At 10 years, Holocaust initiative has helped 40,000 survivors

Ten years have passed after then-Vice President Joe Biden announced the formation of the White House Holocaust Survivor Initiative, the public-private partnership that fuels Jewish Federations of North America's Center on Holocaust Survivor Care and Institute on Aging and Trauma, the program has touched the lives of more than 40,000 survivors across the United States.

The Center is the only entity dedicated to funding, learning, and sharing the most promising practices of serving Holocaust survivors, so we may develop tools to help all older adults with a history of trauma and their family caregivers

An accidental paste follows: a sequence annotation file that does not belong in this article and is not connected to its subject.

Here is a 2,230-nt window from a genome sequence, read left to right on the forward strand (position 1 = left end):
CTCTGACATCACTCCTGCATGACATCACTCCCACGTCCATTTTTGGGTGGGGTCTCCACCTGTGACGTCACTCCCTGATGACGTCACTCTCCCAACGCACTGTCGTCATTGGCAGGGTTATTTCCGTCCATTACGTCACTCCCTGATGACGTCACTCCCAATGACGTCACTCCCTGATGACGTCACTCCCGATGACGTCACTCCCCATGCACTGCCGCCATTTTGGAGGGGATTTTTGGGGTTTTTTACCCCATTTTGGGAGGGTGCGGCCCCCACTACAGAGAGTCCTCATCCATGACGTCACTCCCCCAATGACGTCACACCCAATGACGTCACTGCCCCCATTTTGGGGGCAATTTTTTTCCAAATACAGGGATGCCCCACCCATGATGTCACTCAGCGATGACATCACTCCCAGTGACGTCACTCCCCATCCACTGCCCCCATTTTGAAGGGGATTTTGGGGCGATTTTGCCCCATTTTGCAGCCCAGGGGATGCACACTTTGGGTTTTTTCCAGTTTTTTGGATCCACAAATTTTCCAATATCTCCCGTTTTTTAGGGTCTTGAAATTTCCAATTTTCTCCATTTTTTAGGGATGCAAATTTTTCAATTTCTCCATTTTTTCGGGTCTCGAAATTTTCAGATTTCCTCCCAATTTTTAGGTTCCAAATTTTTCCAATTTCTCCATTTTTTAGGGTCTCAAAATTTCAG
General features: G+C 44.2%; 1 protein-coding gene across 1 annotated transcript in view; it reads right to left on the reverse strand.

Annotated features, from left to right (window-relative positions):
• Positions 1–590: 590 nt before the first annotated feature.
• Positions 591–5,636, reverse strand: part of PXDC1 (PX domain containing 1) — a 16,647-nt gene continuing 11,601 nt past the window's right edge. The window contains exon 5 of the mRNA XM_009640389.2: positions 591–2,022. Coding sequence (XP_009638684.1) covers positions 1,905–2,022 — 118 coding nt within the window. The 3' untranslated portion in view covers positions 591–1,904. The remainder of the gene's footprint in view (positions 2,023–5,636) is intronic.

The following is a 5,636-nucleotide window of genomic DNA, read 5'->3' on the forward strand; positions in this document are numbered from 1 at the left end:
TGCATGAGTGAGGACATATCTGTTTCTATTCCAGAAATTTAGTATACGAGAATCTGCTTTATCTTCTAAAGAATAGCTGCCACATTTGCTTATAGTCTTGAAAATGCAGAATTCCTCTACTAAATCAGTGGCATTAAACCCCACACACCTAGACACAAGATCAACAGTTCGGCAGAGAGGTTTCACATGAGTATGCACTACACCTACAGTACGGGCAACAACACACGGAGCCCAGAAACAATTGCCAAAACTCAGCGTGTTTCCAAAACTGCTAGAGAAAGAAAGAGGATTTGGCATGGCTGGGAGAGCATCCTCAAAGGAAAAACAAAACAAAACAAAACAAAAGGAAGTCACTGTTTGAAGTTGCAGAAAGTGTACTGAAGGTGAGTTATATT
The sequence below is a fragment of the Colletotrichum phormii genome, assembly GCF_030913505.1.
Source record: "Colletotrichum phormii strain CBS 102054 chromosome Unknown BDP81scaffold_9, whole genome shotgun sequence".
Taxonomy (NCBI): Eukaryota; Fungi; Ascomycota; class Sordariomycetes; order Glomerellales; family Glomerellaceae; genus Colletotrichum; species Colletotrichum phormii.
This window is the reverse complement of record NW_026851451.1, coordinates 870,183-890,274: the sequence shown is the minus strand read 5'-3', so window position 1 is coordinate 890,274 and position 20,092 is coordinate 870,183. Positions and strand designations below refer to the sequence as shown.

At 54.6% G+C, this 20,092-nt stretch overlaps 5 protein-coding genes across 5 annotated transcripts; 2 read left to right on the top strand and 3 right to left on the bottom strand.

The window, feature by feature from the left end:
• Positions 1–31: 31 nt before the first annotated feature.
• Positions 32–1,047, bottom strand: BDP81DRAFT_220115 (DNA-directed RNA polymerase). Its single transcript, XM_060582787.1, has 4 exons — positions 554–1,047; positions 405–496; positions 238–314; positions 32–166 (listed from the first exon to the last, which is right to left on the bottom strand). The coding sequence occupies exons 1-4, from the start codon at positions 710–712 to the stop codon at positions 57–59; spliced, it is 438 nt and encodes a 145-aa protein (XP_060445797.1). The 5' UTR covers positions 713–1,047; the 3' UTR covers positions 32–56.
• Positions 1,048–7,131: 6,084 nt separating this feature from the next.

"While we’re proud of our achievements of the past decade, the biggest impact is yet to come," said Shelley Rood Wernick, the Center's managing director. "As more foundations, state and local governments, and private-sector companies join our mission and invest in the caring principles we have mastered, we will be able to continue scaling programs that improve life for older adults and their families. 

In addition, the program has spurred a national movement to help other adults as they age, using lessons from Holocaust survivors. 

Read more here in an opinion piece Wernick penned for eJewish Philanthropy, and learn more about the Center here.


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